is opening.

The cotton, the paper
swallow all the light.


And after day has staled
like a glass of water beside the bed,

after morning’s gone,
what does anyone remember?

Nectar. Sweat.
The river’s musk

neither a history
nor a promise of rain.

the only breathing thing.

Children file with their flags
down the streets

and their flags are taken,
and they are taken,

from the street to the wagon,
from the wagon to the pen,

and the street is left to darken
the way the sky never will.

If anyone is missing
check the fairgrounds first,

check the cages they made
to hold them all.

Check the bushes and the vacant lots.
Someone ran away.

Something rustled in the vines
where they found the rifle

and a fingerprint so sweetgum-sharp
someone will know its tree.

Someone saw an empty car
in the drive-in lot,

the kind of white
that talks through the night to the moon.

The moon was failing and someone
turned as the t.v. cooled

to see the president’s ghost
in the dimming tube.

A cab trawled the neighborhood,
a telegram or a passenger to unfold.

A man at the depot
read a phone book to the air,

and somewhere in the night
a radio played the speech again

and someone laughed
at one hundred years of delay

and someone stayed late
for the picture show.

and at the end when the ship was burning
and the theater filled with smoke

a moth rose into the light
and came apart in the air.


Whatever falls
falls quietly

into the wool of breath,

into the handkerchief
or the sleeve.

An eyelash.
A tear.

Drops of sweat
to suggest the withheld rain.

And whatever falls
falls through the temple’s boiling air,

switch of paper fans
and photographs

and the strobes
that hold your face a moment,

first one cheek,
            then the other. . .

And whatever falls
falls quietly

into the eulogy
he hadn’t wanted

because those who give them
never mean them,

into the newsreels’ whispers,

into the scent of gladiolas
and the stink of film

which is the smell of memory
as it leaves you,

given like a pollen.
Its flowers

write themselves
into your fingers

and become a part of everything
you touch.

The arms that hold you
when you leave the temple,

the hands,
the crowded air.


What follows is the sound
of song choked back,

forbidden hymn
that needs to break

like glass on the asphalt
and give back the day.

What follows is the hush of cloth,
the silent march

down Lynch Street
and across the tracks

where policemen thicken
on the white side of town,

then Farish
where every window

is a book of eyes,
faces, noise.

Crew-cut teens and jukebox blare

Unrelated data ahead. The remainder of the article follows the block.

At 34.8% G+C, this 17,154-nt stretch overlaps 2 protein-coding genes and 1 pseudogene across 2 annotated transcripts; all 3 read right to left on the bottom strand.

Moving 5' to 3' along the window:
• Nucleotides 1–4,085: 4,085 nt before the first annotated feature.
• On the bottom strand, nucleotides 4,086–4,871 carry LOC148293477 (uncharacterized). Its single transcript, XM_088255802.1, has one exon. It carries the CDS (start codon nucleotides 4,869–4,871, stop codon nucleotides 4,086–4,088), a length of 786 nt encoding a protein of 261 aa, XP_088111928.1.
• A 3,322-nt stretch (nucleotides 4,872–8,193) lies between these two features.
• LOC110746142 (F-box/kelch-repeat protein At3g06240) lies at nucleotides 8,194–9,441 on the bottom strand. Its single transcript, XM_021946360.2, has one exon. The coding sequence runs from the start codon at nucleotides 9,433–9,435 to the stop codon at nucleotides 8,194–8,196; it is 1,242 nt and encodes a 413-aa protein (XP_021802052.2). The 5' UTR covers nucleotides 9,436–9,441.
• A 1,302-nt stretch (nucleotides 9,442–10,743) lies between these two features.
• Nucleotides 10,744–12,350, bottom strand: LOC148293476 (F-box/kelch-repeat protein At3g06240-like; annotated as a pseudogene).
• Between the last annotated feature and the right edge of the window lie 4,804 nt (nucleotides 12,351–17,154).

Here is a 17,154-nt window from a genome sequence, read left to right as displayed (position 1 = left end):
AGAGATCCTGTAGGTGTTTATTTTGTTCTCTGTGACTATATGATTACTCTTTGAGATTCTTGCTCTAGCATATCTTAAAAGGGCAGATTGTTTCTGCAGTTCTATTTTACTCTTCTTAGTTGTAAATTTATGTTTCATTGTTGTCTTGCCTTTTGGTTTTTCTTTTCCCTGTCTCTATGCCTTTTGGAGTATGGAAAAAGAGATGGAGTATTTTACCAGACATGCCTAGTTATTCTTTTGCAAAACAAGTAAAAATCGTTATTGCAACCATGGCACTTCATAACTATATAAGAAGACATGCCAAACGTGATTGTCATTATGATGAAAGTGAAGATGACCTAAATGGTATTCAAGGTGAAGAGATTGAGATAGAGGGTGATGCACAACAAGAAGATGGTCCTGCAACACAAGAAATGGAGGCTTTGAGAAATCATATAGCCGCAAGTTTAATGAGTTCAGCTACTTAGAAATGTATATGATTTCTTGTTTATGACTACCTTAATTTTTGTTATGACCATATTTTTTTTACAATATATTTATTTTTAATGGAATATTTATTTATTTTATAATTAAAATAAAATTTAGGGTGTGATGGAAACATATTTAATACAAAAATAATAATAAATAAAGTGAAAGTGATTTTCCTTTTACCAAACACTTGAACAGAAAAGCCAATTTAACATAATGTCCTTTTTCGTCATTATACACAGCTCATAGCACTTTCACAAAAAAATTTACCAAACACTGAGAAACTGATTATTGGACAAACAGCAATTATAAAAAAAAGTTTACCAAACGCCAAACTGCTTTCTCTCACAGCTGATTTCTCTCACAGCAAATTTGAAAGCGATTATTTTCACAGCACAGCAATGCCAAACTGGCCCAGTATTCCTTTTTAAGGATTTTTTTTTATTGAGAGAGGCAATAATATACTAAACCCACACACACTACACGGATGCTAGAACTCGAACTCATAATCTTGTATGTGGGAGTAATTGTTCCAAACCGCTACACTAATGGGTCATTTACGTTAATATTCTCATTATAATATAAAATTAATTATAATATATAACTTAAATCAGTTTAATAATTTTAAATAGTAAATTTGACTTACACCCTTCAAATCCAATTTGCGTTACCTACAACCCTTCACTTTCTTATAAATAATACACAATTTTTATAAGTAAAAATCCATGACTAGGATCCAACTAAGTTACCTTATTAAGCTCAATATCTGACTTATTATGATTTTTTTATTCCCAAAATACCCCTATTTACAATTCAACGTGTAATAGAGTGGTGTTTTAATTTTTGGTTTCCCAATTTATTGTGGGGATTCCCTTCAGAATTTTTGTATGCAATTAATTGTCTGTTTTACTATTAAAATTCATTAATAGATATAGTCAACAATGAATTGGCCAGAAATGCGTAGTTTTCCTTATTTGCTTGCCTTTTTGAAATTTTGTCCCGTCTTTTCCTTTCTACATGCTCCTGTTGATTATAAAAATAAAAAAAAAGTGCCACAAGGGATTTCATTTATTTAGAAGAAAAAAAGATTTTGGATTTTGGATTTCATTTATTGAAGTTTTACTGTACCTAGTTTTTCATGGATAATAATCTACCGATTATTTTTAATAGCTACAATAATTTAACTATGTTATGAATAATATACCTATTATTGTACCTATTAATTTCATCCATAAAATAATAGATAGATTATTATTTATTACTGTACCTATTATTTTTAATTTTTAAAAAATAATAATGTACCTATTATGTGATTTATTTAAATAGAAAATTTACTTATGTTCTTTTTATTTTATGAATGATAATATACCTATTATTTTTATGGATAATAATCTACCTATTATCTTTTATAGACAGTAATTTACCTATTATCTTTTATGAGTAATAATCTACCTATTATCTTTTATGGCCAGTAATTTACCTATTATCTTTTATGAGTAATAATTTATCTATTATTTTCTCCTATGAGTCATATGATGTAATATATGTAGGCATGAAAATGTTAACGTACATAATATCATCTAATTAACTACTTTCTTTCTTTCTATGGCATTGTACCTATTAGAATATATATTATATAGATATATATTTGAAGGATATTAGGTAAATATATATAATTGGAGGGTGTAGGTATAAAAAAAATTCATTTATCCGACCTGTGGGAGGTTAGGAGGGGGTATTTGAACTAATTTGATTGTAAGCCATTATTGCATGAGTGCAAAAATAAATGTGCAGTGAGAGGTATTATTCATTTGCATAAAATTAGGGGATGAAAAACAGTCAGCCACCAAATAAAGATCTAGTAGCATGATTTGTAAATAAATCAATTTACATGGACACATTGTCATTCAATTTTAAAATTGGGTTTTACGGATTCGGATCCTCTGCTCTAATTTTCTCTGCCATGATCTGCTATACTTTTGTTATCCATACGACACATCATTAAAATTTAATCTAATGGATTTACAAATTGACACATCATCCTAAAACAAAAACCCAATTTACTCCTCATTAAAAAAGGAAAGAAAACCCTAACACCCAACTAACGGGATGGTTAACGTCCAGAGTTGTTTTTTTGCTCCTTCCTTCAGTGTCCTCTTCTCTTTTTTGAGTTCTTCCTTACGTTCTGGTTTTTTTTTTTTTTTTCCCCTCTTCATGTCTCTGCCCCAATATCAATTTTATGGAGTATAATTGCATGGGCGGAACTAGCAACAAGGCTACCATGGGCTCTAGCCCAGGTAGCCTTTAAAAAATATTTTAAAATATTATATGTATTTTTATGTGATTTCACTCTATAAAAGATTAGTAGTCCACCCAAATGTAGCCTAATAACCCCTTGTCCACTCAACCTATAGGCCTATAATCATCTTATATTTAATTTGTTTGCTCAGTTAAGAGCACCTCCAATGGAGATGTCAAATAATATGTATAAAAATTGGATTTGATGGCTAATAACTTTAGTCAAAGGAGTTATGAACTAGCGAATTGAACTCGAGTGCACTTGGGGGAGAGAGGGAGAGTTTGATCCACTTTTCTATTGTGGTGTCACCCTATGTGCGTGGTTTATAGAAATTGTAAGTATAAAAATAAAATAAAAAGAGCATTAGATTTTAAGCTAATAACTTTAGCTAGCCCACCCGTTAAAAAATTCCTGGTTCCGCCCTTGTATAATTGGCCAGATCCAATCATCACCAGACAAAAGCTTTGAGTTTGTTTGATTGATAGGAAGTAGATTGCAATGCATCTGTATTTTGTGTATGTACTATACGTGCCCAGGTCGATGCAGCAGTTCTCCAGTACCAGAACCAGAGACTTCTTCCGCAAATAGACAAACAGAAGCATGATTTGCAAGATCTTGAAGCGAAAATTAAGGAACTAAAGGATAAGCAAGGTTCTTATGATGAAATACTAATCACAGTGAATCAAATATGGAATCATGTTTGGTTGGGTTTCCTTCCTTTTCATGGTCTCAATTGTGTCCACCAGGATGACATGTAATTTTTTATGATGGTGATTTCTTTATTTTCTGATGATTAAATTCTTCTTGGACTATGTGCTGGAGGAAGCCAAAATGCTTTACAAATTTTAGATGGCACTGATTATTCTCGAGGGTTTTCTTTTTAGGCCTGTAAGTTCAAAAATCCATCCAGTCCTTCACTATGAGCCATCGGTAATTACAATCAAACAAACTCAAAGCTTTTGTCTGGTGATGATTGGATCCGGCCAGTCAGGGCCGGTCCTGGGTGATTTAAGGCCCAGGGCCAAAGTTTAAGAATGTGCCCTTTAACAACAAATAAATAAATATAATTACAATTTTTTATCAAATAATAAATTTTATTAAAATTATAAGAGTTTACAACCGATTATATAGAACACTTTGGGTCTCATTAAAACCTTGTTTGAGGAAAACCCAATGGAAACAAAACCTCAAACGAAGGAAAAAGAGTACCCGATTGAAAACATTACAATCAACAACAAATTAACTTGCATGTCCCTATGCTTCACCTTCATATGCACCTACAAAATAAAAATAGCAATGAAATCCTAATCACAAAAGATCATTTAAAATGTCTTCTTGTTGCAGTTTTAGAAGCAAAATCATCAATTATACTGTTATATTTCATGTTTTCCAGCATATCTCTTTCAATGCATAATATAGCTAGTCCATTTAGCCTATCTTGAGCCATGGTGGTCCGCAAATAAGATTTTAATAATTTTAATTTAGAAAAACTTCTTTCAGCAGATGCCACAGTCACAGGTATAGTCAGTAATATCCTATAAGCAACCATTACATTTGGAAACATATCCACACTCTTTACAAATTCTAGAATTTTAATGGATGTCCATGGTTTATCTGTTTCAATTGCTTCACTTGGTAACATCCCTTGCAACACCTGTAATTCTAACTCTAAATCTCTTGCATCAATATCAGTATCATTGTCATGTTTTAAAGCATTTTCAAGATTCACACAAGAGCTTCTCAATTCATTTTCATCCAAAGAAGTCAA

in a drugstore’s door

till someone pulls the plug

so the wish of pants legs and skirts
can fill the street again.


Later the song will break,
one voice, then another,

this little light of mine,
then dozens, hundreds running

all over Capitol Street,
I’m gonna let it shine

on the riot squad’s
bright helmets.

And later, the man in the paper
with a bandaged skull

and a shirt torn to gauze,
a room of song behind him,

will be pulled from a building
and beaten again

and thrown in the fairgrounds’ cages
with trucks of other mourners.

But for now his is just one of the faces
waiting as the coffin’s drawn

into the funeral home,
where the wood is polished,

where the flag is tucked
for the ride to Washington,

just one of the faces
the bearers can see

through the curtains,
the shirt

just one of thousands
now blistering in the sun.


They’re waiting in their Sunday bests
when the hearse arrives,

knowing somehow
he would be coming,

crowding the platform
when the caisson rolls into the frame

with the flag-draped coffin,
turned away

toward the schedule
that tells how long they have.

When the train is boarded,
they crowd the window

where the women sit
with the flag

and as the station pulls away,
as town gives way

to field, even in the thickets
they’re there, their shirts,

their hats and dresses
flowering the blur,

and in Tuscaloosa
and Birmingham and Anniston

turning the stations into churches,
knowing somehow he would be coming.

Whenever they wake,
they are there—

impossible to see them all,

waiting like water
in the trampled fields,

like shards of moon
in the evening’s failures,

glass that gathers
the fugitive light.

And even now

as dust lays its unclosable wings
on the faces of the sleeping,

as it settles into the breath
and the tangles of vine,

the window’s bore,
the kitchen’s pale seizures of light,

even now,
as she looks again,

glowing soft as honeysuckle’s lamps,
as moths against the glass.   end